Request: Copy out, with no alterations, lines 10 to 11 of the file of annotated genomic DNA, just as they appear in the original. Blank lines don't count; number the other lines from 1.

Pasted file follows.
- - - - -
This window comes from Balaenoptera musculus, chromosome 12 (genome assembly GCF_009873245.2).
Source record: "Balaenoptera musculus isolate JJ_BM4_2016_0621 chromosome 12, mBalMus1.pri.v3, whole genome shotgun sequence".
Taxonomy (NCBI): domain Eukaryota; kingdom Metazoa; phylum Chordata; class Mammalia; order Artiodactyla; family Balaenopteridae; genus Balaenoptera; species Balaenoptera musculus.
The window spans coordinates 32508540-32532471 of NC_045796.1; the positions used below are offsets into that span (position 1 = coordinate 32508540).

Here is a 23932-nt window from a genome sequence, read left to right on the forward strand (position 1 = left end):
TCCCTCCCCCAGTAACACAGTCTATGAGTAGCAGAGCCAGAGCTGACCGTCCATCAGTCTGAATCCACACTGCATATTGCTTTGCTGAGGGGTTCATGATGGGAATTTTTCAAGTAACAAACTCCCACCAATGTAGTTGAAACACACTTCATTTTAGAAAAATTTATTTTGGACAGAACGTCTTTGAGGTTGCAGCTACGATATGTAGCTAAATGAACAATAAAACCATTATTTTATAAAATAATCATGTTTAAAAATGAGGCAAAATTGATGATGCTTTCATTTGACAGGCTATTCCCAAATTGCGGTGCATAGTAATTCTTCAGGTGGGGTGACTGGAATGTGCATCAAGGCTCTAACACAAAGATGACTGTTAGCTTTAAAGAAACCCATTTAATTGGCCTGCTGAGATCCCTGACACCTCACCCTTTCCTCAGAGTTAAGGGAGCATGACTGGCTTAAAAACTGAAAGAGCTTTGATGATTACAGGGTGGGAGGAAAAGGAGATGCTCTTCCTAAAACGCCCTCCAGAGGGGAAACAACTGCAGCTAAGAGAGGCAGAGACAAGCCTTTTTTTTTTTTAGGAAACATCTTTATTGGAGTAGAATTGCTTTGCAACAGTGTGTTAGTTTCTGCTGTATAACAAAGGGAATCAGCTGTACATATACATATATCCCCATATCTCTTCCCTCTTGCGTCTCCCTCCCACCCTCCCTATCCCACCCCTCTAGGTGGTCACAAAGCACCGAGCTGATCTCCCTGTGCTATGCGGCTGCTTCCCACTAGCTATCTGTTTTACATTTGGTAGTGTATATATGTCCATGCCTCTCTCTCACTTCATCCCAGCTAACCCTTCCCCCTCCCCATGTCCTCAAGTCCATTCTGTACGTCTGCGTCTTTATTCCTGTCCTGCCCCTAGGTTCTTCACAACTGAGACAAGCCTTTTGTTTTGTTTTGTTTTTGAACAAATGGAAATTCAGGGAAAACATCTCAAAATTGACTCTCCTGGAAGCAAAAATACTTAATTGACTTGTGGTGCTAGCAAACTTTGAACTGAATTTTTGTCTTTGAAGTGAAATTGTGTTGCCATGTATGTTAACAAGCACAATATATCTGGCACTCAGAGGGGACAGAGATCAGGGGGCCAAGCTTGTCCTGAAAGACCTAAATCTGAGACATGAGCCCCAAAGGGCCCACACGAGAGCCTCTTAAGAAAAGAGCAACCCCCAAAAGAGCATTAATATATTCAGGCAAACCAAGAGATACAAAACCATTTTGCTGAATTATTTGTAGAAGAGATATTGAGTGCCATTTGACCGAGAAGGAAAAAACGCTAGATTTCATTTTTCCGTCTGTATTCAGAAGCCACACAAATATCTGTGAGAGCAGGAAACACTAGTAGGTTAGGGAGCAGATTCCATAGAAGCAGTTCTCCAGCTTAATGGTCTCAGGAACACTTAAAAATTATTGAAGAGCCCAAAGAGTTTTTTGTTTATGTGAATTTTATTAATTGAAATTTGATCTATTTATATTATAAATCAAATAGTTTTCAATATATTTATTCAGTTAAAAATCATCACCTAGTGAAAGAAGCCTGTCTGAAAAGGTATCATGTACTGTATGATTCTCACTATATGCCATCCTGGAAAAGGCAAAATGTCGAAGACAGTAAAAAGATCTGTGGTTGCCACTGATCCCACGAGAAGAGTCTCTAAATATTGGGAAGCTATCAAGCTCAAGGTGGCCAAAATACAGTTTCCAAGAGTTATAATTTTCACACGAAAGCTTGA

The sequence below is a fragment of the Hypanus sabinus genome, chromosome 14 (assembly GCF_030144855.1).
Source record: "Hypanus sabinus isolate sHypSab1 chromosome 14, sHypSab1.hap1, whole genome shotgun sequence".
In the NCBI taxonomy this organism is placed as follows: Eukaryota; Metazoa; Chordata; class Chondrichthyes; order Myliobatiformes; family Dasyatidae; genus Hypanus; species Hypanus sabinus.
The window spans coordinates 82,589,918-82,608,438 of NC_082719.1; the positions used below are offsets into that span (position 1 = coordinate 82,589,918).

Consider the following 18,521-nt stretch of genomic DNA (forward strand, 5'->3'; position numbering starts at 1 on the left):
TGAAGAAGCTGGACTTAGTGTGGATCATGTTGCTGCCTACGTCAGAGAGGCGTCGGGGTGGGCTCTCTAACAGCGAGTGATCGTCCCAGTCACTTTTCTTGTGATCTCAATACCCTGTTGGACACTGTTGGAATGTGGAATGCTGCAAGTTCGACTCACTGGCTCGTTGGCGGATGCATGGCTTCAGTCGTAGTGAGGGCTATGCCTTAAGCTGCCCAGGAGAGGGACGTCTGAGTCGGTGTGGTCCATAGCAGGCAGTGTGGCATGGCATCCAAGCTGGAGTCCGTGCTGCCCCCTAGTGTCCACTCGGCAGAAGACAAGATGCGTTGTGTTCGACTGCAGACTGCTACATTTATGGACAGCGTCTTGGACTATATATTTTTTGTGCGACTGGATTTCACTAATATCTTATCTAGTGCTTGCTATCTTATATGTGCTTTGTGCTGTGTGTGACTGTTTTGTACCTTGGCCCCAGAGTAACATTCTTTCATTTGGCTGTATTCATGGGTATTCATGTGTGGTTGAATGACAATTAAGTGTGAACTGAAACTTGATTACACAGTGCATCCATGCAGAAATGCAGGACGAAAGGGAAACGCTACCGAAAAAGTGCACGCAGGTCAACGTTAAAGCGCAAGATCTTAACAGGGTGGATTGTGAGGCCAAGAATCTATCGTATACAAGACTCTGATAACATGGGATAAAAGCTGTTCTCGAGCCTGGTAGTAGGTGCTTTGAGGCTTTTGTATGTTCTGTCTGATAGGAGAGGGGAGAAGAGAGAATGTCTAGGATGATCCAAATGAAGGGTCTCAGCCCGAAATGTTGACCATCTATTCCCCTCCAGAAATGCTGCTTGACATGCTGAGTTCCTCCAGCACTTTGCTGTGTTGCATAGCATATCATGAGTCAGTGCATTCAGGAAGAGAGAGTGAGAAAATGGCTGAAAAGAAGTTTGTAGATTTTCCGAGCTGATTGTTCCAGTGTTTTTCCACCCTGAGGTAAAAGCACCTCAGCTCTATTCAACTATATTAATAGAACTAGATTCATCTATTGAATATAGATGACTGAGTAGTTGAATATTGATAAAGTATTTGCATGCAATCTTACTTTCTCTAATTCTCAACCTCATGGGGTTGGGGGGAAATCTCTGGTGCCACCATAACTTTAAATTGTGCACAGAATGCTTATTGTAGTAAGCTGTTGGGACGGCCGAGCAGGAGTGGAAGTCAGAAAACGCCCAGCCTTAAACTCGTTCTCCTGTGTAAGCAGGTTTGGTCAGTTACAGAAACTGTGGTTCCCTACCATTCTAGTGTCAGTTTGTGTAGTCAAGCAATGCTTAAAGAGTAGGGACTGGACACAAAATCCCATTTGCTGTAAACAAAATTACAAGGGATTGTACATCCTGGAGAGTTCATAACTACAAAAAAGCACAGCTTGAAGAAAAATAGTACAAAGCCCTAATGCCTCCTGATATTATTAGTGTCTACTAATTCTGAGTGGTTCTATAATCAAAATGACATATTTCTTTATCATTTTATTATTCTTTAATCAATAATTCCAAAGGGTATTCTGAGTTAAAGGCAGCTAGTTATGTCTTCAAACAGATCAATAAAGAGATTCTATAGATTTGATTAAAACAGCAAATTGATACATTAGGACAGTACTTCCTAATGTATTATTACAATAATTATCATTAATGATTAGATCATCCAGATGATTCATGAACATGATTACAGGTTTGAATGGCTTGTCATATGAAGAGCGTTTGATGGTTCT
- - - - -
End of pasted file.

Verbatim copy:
The window spans coordinates 82,589,918-82,608,438 of NC_082719.1; the positions used below are offsets into that span (position 1 = coordinate 82,589,918).

Consider the following 18,521-nt stretch of genomic DNA (forward strand, 5'->3'; position numbering starts at 1 on the left):